WHERE YOUR WATER COMES FROM

The water delivered to your home travels more than 150 miles through mountain and desert terrain before it emerges from your tap.

FORESTS

High in the mountains of northern and eastern Arizona, the water that flows from your tap begins as snowflakes in a winter storm.

When springtime temperatures rise, that snow begins to melt.

And then its journey begins — an adventure through wilderness and forests to an SRP reservoir system that provides water, and life, to our desert community.

MOUNTAIN RIVERS

Melting snow first collects in small streams as it cascades down mountainsides, flowing into tributaries and then into the Salt and Verde rivers.

SRP hydrologists measure not only the snowpack, but also the flow of water to determine how much water will be available each season. They also determine how much may be needed from other sources, such as groundwater pumped from wells in the Phoenix area.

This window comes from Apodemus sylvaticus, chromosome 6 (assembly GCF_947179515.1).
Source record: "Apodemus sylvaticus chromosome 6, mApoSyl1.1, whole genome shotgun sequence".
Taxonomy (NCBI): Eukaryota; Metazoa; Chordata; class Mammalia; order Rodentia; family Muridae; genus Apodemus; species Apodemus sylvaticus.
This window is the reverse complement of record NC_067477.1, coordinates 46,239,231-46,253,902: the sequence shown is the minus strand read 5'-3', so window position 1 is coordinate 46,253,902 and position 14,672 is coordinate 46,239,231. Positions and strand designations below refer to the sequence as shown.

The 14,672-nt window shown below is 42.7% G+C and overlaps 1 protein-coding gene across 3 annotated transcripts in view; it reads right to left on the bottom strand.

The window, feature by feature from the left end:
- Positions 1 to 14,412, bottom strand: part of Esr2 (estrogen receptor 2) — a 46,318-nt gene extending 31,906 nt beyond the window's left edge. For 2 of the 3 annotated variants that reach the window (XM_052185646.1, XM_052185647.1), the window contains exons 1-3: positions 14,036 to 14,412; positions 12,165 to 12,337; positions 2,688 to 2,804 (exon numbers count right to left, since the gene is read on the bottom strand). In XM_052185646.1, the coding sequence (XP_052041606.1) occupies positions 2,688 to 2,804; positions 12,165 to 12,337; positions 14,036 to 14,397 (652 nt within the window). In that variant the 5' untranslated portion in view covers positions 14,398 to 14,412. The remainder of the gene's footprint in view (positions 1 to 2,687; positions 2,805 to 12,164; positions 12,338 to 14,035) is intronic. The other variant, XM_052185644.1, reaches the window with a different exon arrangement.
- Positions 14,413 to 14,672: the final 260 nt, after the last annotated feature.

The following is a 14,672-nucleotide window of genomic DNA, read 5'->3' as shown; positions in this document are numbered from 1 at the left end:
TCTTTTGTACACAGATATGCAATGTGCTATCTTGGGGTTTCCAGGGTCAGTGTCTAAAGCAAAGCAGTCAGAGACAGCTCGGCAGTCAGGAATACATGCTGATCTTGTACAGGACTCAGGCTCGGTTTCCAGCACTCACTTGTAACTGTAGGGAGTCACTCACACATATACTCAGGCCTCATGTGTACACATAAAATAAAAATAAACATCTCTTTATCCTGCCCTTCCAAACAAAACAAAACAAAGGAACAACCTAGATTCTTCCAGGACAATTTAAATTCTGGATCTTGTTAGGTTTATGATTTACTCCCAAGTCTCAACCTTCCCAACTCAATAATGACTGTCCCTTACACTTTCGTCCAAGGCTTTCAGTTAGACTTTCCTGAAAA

RESERVOIRS

DAMS

DESERT RIVERS

CANALS

TREATMENT

Valley cities accept water from SRP's delivery system at their water treatment plants. SRP’s water system can also deliver other sources of water, including water from SRP wells, the Colorado River and municipal wells. This diversity of sources ensures a reliable water supply is available under a variety of conditions.

City water treatment plants purify the water to ensure it meets all federal and state water quality standards and deliver it via a series of underground pipes directly to your home.

HOMES

Water enters your home through your municipality's distribution network, providing water for the essentials of daily life.

Outdoor uses consume the largest percentage of SRP water. Some of this is captured by evaporation, which sends water back into the atmosphere where it will fall as rain again elsewhere.

The water you use indoors is recaptured from the drains in your sinks, baths, showers, toilets and washing machines.

EFFLUENT

Water that goes down any drain in your home is delivered to your community's wastewater treatment system.

The sewage is highly treated to remove solids and impurities. This reclaimed water can be used for beneficial purposes including irrigation for parks and golf courses, at Palo Verde Nuclear Generating Station, for agricultural purposes or to recharge Valley aquifers.